There have been several good honest summaries of the evidence that underlies these interpretations, written in a style quite understandable by humanities graduates. Try, for example, Trick or Treatment (Singh & Ernst, Bantam Press 2008): a copy should be presented to every person in the DoH and every NHS manager. In some areas the evidence is now quite good. Homeopathy, when tested properly, comes out no different from placebo. That is hardly surprising because the ‘treatment’ pill contains no medicine so it is the same as the placebo pill.
Acupuncture has also been tested well in the last 10 years. A lot of ingenuity has been put into designing sham acupuncture to use as a control. There is still a bit of doubt in a few areas, but overwhelmingly the results show that real acupuncture is not distinguishable from sham. Acupuncture, it seems, is nothing more than a particularly theatrical placebo. All the stuff about meridians and “Qi” is so much mumbo-jumbo. In contrast, herbal medicines have hardly been tested at all.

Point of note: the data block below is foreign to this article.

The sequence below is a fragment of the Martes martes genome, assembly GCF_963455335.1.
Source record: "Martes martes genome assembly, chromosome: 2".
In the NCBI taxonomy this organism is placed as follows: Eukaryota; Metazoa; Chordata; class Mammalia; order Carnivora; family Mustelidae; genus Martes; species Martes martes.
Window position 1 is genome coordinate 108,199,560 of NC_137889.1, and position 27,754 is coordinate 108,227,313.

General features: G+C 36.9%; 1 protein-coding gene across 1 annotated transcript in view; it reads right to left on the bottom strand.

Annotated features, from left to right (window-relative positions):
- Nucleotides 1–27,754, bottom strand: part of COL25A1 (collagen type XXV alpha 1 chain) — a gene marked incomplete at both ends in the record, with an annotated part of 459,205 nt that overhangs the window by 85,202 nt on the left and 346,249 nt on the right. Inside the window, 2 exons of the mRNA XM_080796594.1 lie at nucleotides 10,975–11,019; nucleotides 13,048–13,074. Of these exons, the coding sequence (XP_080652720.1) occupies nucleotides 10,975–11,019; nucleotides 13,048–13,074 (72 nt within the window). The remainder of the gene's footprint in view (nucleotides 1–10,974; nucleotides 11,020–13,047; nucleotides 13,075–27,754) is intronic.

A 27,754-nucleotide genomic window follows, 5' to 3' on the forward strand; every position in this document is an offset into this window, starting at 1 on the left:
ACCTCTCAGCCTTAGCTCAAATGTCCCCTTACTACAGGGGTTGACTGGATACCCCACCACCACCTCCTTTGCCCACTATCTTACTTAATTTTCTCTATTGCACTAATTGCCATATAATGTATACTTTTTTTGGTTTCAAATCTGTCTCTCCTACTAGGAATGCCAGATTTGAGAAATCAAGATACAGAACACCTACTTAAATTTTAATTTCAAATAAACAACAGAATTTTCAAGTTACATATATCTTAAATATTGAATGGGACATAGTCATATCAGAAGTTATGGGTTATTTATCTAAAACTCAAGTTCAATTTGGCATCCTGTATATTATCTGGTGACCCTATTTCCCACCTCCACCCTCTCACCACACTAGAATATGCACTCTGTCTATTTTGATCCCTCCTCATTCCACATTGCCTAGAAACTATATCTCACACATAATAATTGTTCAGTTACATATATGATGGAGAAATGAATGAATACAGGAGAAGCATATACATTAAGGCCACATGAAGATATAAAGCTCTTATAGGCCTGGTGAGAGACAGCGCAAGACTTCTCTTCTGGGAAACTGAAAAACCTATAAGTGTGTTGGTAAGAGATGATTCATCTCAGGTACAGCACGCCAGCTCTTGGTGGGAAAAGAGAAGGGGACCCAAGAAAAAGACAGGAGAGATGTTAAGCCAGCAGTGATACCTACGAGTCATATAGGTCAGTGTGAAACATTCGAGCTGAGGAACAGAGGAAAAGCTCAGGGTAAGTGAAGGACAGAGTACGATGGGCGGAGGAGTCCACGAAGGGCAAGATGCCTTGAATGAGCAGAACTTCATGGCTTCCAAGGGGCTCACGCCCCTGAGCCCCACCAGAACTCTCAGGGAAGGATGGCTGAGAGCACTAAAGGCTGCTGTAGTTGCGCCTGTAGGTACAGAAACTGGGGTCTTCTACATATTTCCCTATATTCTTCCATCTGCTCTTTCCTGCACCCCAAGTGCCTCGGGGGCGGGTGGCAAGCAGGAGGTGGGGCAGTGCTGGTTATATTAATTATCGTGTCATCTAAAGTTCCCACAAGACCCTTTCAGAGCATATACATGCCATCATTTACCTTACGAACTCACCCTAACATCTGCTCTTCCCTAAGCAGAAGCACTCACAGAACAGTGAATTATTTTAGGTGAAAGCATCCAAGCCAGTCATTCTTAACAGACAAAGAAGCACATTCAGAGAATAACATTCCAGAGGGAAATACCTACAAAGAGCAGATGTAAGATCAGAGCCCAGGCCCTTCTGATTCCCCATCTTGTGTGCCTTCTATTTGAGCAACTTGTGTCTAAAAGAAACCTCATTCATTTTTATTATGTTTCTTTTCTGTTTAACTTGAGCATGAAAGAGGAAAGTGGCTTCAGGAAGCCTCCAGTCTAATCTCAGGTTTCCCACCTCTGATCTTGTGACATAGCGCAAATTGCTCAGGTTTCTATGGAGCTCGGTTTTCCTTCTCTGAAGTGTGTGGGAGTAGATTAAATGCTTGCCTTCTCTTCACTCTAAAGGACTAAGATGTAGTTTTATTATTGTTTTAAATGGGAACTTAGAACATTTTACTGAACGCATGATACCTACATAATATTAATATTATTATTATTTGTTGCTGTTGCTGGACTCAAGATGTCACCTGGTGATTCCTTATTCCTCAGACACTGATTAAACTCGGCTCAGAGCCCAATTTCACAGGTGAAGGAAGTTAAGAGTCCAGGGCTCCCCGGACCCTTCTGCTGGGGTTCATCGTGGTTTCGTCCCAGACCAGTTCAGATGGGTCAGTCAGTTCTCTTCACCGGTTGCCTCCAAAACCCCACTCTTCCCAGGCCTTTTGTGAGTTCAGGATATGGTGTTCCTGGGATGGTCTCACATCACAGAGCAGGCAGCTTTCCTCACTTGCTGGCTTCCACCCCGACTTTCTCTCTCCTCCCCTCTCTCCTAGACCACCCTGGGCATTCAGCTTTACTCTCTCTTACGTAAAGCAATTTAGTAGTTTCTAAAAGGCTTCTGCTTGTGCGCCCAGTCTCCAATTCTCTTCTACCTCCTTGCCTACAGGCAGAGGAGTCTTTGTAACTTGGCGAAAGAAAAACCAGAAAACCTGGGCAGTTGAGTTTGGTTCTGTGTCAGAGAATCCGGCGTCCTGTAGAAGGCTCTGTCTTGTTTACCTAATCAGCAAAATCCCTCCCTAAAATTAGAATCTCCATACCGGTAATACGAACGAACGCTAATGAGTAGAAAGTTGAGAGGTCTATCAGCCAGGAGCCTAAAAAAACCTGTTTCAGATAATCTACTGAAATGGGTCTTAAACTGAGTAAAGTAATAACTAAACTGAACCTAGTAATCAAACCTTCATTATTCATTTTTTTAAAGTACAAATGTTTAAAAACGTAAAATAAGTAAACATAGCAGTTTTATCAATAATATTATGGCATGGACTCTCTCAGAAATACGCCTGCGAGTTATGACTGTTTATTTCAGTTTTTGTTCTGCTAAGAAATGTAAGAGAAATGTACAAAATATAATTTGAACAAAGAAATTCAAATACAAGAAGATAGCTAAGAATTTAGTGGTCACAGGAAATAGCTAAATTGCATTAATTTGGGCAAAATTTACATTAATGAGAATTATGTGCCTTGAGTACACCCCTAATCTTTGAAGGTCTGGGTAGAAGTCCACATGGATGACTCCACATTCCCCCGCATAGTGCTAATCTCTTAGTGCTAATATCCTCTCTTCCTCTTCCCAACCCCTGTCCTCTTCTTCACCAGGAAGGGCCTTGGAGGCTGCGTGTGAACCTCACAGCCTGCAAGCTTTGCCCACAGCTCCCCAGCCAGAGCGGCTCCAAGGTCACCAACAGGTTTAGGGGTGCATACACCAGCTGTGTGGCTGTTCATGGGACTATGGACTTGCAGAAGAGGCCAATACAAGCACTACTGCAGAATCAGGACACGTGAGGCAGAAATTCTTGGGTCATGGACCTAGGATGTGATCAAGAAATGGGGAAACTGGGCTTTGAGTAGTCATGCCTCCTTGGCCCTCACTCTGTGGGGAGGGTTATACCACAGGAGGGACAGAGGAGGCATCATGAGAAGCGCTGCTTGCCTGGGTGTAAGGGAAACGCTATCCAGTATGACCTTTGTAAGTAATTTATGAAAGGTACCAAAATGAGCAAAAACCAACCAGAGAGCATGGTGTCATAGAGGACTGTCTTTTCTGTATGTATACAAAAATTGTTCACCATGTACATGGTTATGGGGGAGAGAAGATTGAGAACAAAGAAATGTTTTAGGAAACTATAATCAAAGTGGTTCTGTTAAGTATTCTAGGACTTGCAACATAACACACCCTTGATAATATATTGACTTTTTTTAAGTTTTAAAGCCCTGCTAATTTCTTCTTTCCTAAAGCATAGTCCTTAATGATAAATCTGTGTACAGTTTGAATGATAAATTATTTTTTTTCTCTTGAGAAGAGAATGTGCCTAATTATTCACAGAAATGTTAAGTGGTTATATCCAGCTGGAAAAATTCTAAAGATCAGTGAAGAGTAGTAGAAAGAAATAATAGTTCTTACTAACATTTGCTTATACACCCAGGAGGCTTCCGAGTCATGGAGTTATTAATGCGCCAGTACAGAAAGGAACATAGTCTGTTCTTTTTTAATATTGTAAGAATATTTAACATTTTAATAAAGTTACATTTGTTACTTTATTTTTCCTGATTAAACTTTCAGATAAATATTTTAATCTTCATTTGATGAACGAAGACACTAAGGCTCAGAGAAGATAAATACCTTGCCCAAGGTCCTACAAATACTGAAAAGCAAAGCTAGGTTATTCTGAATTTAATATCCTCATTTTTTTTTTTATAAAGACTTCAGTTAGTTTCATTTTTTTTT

It is quite easy to get an impression that some of these fringe forms of medicine work better than they do. They form efficient lobby groups and they have friends in high places. They long for respectability and they’ve had a surprising amount of success in getting recognised by the NHS. Some (like chiropractic) have even got official government recognition.
One can argue about whether it was money well-spent, but in the USA almost a billion dollars has been spent on research on alternative medicine by their National Center for Complementary and Alternative Medicine (NCCAM), which was set up as a result of political pressure from the (huge) alternative medicine industry. That has produced not a single effective alternative treatment, but at least it has shown clearly that most don’t work.
The letter of 23 May 2006 proved to be remarkably effective. Tunbridge Wells Homeopathic Hospital has closed and commissioning of homeopathic services has fallen drastically. That has released money for treatments that work, and providing treatments that work is the job of the NHS.
It is sometimes asked, what is wrong with placebo effects as long as the patient feels better? First it must be said that much of the apparent benefit of placebos like homeopathy isn’t a placebo effect, but merely spontaneous recovery. Echinacea cures your cold in only seven days when otherwise it would have taken a week. But when there is a genuine psychosomatic placebo effect, it can be a real benefit. As always, though, one must consider the cost as well as the benefit.